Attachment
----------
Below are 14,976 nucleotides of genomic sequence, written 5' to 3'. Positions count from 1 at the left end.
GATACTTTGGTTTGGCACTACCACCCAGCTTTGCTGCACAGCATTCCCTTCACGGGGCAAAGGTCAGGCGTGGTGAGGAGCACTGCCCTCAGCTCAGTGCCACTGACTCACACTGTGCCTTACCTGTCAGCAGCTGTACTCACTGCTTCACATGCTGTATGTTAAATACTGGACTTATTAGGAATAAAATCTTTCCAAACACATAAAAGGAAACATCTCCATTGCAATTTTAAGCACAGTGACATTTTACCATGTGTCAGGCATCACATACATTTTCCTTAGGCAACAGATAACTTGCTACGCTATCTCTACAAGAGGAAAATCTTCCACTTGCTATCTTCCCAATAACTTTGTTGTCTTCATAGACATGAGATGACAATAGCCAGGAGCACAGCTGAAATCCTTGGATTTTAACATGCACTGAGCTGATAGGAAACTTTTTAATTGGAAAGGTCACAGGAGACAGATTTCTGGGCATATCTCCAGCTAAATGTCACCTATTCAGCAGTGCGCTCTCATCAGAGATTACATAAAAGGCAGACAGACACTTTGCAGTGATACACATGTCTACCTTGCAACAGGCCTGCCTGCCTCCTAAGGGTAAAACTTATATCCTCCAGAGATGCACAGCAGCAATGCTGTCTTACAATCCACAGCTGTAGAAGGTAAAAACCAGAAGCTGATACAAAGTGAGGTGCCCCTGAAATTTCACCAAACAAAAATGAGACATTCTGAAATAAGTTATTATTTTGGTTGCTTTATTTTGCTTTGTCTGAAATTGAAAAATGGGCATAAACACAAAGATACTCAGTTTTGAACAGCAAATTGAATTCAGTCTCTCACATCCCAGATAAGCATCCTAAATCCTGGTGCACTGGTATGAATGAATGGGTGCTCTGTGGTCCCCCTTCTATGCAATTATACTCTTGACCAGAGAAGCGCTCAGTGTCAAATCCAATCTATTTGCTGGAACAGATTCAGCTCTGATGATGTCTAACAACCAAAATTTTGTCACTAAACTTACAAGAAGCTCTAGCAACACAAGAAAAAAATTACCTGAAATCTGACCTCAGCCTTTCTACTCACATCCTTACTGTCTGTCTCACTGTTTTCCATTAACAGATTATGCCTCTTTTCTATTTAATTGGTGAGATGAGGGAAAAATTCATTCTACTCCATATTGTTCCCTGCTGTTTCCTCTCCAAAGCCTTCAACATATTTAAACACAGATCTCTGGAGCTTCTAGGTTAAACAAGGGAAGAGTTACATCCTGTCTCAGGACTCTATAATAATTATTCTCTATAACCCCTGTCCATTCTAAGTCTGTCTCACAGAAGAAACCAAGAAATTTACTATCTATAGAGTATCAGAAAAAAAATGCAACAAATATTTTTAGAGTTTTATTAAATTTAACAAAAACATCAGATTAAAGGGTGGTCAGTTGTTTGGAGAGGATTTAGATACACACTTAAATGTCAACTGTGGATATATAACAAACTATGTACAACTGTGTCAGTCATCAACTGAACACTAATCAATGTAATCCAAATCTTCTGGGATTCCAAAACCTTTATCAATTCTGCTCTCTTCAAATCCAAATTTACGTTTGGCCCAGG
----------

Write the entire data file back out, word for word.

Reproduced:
Below are 14,976 nucleotides of genomic sequence, written 5' to 3'. Positions count from 1 at the left end.
GATACTTTGGTTTGGCACTACCACCCAGCTTTGCTGCACAGCATTCCCTTCACGGGGCAAAGGTCAGGCGTGGTGAGGAGCACTGCCCTCAGCTCAGTGCCACTGACTCACACTGTGCCTTACCTGTCAGCAGCTGTACTCACTGCTTCACATGCTGTATGTTAAATACTGGACTTATTAGGAATAAAATCTTTCCAAACACATAAAAGGAAACATCTCCATTGCAATTTTAAGCACAGTGACATTTTACCATGTGTCAGGCATCACATACATTTTCCTTAGGCAACAGATAACTTGCTACGCTATCTCTACAAGAGGAAAATCTTCCACTTGCTATCTTCCCAATAACTTTGTTGTCTTCATAGACATGAGATGACAATAGCCAGGAGCACAGCTGAAATCCTTGGATTTTAACATGCACTGAGCTGATAGGAAACTTTTTAATTGGAAAGGTCACAGGAGACAGATTTCTGGGCATATCTCCAGCTAAATGTCACCTATTCAGCAGTGCGCTCTCATCAGAGATTACATAAAAGGCAGACAGACACTTTGCAGTGATACACATGTCTACCTTGCAACAGGCCTGCCTGCCTCCTAAGGGTAAAACTTATATCCTCCAGAGATGCACAGCAGCAATGCTGTCTTACAATCCACAGCTGTAGAAGGTAAAAACCAGAAGCTGATACAAAGTGAGGTGCCCCTGAAATTTCACCAAACAAAAATGAGACATTCTGAAATAAGTTATTATTTTGGTTGCTTTATTTTGCTTTGTCTGAAATTGAAAAATGGGCATAAACACAAAGATACTCAGTTTTGAACAGCAAATTGAATTCAGTCTCTCACATCCCAGATAAGCATCCTAAATCCTGGTGCACTGGTATGAATGAATGGGTGCTCTGTGGTCCCCCTTCTATGCAATTATACTCTTGACCAGAGAAGCGCTCAGTGTCAAATCCAATCTATTTGCTGGAACAGATTCAGCTCTGATGATGTCTAACAACCAAAATTTTGTCACTAAACTTACAAGAAGCTCTAGCAACACAAGAAAAAAATTACCTGAAATCTGACCTCAGCCTTTCTACTCACATCCTTACTGTCTGTCTCACTGTTTTCCATTAACAGATTATGCCTCTTTTCTATTTAATTGGTGAGATGAGGGAAAAATTCATTCTACTCCATATTGTTCCCTGCTGTTTCCTCTCCAAAGCCTTCAACATATTTAAACACAGATCTCTGGAGCTTCTAGGTTAAACAAGGGAAGAGTTACATCCTGTCTCAGGACTCTATAATAATTATTCTCTATAACCCCTGTCCATTCTAAGTCTGTCTCACAGAAGAAACCAAGAAATTTACTATCTATAGAGTATCAGAAAAAAAATGCAACAAATATTTTTAGAGTTTTATTAAATTTAACAAAAACATCAGATTAAAGGGTGGTCAGTTGTTTGGAGAGGATTTAGATACACACTTAAATGTCAACTGTGGATATATAACAAACTATGTACAACTGTGTCAGTCATCAACTGAACACTAATCAATGTAATCCAAATCTTCTGGGATTCCAAAACCTTTATCAATTCTGCTCTCTTCAAATCCAAATTTACGTTTGGCCCAGG